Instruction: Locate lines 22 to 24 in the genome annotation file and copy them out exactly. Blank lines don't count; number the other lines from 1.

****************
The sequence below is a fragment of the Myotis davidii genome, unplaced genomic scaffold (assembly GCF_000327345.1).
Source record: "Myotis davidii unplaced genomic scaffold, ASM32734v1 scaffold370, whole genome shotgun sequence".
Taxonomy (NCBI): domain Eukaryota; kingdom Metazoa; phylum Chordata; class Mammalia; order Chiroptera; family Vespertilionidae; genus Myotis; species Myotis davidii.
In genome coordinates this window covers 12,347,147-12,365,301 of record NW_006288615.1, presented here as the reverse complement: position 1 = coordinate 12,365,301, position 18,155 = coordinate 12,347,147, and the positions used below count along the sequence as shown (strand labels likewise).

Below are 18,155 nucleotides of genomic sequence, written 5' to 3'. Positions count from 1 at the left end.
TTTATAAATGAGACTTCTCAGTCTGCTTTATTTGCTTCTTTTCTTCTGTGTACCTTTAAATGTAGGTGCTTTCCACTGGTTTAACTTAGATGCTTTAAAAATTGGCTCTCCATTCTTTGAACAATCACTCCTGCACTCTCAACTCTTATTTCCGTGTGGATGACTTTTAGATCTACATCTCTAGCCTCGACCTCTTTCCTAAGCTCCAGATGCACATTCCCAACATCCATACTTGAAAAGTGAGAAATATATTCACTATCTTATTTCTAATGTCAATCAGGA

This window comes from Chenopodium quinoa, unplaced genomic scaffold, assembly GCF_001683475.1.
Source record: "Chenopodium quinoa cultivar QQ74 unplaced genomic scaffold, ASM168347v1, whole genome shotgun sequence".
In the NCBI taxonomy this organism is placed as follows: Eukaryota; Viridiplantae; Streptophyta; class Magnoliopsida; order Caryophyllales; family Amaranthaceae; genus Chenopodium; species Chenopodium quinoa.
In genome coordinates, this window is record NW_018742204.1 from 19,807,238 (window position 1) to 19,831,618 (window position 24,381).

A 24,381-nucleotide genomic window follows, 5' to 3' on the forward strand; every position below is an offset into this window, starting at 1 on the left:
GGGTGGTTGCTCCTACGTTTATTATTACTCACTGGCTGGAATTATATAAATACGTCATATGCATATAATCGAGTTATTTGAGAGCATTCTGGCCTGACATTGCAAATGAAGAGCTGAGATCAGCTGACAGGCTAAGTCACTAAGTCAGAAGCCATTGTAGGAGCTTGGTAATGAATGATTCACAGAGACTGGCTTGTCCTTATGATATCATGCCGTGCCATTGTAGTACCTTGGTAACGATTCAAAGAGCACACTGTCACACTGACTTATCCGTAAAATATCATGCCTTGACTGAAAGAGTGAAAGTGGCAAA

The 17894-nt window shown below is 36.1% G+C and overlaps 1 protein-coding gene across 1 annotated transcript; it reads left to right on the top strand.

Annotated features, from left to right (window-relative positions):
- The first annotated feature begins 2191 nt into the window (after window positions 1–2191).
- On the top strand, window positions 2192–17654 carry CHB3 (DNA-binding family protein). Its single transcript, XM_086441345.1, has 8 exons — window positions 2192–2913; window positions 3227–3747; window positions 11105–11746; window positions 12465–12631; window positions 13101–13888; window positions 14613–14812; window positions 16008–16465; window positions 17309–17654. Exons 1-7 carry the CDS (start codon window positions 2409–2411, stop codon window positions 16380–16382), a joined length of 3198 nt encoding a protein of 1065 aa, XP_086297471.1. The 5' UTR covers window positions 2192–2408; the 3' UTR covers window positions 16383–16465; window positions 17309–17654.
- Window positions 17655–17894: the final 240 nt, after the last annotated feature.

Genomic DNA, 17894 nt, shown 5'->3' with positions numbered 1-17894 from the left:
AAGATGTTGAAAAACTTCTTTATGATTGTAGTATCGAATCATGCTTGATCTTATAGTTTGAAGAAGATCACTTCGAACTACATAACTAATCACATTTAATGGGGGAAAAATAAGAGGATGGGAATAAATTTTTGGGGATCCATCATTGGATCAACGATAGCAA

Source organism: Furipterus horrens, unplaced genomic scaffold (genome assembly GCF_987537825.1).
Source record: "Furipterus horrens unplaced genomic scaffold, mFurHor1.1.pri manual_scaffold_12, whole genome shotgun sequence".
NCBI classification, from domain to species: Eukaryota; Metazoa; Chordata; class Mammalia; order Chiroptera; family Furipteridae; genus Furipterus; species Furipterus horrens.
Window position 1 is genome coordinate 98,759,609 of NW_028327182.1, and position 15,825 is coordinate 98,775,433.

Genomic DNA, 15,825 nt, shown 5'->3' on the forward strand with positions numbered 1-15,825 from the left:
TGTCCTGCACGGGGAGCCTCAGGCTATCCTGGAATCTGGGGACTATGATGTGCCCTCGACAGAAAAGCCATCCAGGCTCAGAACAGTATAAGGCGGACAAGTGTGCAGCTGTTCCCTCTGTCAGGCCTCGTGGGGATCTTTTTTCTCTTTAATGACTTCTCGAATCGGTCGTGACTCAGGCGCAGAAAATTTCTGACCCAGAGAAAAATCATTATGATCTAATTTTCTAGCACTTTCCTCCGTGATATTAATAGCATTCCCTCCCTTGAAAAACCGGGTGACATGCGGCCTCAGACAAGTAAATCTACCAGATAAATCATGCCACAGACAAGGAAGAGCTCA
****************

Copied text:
NCBI classification, from domain to species: Eukaryota; Metazoa; Chordata; class Mammalia; order Chiroptera; family Furipteridae; genus Furipterus; species Furipterus horrens.
Window position 1 is genome coordinate 98,759,609 of NW_028327182.1, and position 15,825 is coordinate 98,775,433.

Genomic DNA, 15,825 nt, shown 5'->3' on the forward strand with positions numbered 1-15,825 from the left: